It is not known whether Li Fangchun was released on schedule in 1972 or had his sentence extended. He might have been placed in a re-education through labor camp, maybe in a remote area. He eventually returned to Shangqiu, a city of some 20,000 Catholics, probably in the late 1970s at the start of the Opening and Reform period when repression against Catholics eased. He began his ministry at the reopened Shangqiu South Church.
Father Li’s freedom proved to be short-lived. He was detained again in February 1983 and sentenced to 12 years in prison for counterrevolutionary activities, including membership in a counterrevolutionary group and counterrevolutionary propaganda and incitement. He was sent back to Kaifeng Prison to serve his sentence.
November 1992 Trip to Beijing
I flew to Beijing on a Dragonair flight on November 16, 1992. I was picked up by an officer of my host organization, the China Council for the Promotion of International Trade (CCPIT). After checking into the Great Wall Sheraton and taking the obligatory “rest,” I was whisked away to a welcoming banquet hosted by CCPIT Vice Chairman Xie Peijing at the nearby Kunlun Hotel.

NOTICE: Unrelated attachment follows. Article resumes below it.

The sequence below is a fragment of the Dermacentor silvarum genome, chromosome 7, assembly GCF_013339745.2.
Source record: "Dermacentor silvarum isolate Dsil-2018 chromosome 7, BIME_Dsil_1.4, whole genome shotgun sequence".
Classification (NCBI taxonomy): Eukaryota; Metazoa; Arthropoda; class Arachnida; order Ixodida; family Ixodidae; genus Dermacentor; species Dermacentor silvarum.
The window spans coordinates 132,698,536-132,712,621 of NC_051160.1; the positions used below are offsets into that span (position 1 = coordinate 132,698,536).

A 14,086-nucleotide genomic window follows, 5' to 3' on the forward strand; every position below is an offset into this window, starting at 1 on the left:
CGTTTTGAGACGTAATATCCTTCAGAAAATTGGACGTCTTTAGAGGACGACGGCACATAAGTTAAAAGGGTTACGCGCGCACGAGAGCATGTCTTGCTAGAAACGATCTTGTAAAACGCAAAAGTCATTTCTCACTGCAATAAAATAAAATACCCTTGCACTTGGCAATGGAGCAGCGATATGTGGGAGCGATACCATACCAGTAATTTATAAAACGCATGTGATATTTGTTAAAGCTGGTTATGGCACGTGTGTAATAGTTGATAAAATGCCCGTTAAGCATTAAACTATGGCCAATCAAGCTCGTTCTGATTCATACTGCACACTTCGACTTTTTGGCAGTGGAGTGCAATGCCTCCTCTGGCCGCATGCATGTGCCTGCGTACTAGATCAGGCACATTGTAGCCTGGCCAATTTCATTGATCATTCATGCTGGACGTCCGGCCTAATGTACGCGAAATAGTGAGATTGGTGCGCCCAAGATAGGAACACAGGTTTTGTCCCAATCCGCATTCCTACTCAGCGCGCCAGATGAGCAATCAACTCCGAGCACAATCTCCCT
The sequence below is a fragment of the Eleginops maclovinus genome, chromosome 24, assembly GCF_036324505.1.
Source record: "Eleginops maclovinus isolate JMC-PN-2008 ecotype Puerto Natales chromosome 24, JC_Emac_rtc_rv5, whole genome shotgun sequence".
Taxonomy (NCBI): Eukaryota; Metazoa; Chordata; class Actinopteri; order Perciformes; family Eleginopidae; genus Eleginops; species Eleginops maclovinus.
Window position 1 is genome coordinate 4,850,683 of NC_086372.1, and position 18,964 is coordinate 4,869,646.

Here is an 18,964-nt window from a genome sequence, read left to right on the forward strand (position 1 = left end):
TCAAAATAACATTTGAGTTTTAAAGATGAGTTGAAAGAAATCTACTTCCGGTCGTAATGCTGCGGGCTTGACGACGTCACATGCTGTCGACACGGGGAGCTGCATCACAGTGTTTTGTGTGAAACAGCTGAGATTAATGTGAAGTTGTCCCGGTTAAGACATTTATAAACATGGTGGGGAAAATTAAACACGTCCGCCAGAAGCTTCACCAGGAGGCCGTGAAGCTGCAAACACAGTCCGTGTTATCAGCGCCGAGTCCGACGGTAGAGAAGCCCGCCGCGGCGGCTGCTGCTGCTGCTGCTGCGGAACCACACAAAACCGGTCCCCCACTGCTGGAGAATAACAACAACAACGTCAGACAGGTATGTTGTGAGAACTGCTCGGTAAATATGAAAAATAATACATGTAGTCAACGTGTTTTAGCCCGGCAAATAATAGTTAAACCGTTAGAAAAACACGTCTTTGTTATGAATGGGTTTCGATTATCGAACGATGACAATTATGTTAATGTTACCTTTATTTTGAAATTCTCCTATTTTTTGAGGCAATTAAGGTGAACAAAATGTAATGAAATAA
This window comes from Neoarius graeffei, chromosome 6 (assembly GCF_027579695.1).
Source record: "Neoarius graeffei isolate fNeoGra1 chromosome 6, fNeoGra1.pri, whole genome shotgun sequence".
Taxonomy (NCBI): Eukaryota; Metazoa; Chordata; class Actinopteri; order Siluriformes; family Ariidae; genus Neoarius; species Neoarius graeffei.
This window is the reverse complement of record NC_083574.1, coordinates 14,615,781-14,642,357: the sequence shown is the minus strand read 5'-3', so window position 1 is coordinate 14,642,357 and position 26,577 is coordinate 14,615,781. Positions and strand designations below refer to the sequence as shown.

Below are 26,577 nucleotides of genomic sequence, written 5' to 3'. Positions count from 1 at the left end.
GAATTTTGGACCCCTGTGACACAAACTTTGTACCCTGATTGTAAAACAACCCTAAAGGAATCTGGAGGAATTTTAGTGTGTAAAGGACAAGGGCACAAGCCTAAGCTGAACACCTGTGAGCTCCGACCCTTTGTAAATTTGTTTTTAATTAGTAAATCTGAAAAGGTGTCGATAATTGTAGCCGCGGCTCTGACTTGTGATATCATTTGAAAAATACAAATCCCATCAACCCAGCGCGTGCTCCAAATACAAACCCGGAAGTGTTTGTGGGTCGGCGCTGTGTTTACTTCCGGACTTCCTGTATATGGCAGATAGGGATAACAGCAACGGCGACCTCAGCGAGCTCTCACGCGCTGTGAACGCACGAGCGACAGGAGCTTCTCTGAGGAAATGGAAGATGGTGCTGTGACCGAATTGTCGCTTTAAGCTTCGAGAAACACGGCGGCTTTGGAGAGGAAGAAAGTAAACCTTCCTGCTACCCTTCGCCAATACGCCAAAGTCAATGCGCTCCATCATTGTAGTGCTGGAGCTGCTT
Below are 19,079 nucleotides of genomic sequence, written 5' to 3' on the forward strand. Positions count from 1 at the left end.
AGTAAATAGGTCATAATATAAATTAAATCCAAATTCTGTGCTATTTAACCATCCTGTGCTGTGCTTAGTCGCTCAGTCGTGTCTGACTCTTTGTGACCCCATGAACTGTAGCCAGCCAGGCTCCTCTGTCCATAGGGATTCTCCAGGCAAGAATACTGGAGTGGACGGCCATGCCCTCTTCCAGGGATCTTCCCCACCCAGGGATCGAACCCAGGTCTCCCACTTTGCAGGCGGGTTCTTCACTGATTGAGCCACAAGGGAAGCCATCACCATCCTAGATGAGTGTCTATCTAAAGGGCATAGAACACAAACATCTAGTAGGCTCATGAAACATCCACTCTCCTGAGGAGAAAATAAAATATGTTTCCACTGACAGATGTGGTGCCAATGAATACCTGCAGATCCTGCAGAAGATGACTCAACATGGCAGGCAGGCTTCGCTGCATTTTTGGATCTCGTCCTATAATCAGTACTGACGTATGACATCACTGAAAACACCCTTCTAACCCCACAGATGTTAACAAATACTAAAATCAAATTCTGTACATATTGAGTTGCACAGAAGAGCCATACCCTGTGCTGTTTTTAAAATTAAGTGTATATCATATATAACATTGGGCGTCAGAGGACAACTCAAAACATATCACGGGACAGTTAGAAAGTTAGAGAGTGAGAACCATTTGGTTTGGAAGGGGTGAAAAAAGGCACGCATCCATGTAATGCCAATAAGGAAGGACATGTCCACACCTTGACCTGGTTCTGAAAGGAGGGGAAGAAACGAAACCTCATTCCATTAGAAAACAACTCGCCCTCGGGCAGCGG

The next five days were filled with meetings. I sat down for discussions with senior officials of the Ministry of Foreign Affairs, the State Council Information Office, the Ministry of Public Security, the Ministry of Justice, the Ministry of Foreign Economic Relations and Trade, and the Chinese People’s Institute of Foreign Affairs. Bill Clinton had just been elected, and his name was on everybody’s lips. They asked if I thought that Mr. Clinton would revoke China’s MFN status.
On Thursday November 19, 1992, I met with Wang Mingdi, director of the Ministry of Justice’s Laogai (Reform through Labor) Bureau (later renamed the Prison Administration Bureau). Wang gave me information on Li Fangchun. Li had been detained on February 23, 1983. He was sentenced to 12 years in prison for counterrevolution, reduced by one year in 1984 and one year in 1988. His sentence was to expire on February 22, 1993. No information was provided on any supplemental sentences including whether a sentence of deprivation of political rights had been imposed.